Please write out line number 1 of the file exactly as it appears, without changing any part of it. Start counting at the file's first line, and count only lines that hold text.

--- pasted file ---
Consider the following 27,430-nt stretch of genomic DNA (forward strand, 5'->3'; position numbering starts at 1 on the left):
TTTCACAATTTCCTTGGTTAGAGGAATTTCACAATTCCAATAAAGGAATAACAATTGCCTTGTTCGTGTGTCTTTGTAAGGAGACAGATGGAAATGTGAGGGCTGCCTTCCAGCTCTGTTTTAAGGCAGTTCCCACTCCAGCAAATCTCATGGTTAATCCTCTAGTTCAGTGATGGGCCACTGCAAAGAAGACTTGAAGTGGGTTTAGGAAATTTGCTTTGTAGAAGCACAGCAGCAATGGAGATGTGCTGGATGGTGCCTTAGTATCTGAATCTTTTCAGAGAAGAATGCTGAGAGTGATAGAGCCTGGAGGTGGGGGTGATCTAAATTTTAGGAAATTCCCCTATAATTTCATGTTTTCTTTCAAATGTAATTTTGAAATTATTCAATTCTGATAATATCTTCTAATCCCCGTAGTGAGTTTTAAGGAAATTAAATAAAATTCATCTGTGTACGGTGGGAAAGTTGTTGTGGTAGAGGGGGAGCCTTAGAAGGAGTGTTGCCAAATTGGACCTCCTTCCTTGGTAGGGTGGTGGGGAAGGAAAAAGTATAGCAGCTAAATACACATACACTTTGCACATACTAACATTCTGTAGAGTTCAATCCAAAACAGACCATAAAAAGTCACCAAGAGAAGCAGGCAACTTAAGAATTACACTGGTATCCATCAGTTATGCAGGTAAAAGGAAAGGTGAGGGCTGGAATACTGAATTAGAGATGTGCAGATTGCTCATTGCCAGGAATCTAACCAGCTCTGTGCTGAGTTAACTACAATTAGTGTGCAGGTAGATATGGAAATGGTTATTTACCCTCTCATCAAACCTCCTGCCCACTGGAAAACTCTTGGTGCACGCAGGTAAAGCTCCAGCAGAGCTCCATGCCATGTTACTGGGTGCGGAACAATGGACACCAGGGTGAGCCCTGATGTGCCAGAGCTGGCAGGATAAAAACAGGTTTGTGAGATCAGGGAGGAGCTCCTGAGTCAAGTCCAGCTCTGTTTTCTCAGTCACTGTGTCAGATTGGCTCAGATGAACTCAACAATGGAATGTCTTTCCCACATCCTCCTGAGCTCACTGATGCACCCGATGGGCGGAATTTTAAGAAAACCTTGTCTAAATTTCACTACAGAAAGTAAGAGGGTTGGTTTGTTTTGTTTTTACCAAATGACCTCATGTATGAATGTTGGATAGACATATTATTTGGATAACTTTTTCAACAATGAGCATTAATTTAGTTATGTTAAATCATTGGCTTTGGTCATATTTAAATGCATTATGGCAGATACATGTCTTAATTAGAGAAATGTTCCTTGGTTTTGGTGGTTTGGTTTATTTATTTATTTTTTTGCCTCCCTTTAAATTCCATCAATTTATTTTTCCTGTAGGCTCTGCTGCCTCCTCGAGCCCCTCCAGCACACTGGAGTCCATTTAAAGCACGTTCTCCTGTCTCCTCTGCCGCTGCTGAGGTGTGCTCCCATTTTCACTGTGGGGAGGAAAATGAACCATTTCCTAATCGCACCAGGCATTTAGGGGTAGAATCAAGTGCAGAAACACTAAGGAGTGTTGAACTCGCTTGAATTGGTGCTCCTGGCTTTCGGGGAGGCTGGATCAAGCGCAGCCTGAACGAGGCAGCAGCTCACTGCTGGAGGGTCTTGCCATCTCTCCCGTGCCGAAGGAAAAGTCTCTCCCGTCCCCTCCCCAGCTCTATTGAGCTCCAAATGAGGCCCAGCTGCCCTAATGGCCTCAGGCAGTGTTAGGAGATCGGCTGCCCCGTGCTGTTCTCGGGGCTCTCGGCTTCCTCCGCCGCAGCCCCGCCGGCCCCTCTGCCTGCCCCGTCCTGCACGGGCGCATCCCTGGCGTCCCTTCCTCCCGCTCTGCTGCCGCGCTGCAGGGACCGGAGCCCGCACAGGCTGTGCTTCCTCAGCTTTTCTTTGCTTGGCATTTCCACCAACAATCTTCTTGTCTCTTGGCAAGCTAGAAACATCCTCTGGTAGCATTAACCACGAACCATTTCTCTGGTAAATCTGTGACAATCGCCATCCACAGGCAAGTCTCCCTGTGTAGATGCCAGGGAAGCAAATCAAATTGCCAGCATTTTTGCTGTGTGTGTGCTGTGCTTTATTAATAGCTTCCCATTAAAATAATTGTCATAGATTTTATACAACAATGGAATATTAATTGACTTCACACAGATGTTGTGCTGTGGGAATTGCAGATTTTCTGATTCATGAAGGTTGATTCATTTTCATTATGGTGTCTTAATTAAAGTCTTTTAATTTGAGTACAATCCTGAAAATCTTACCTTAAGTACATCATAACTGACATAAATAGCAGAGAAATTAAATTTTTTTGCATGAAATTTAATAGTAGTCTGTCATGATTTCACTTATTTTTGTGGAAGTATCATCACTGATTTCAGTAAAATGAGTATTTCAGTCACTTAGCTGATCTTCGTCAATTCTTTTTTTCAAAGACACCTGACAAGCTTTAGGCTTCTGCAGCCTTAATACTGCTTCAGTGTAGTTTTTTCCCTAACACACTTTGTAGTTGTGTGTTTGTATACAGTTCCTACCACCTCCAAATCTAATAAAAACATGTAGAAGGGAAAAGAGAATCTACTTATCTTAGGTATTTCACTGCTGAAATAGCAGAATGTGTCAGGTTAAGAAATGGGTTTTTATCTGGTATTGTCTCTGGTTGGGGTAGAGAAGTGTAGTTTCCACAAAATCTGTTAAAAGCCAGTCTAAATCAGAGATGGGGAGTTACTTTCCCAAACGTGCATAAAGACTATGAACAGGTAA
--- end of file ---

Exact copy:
Consider the following 27,430-nt stretch of genomic DNA (forward strand, 5'->3'; position numbering starts at 1 on the left):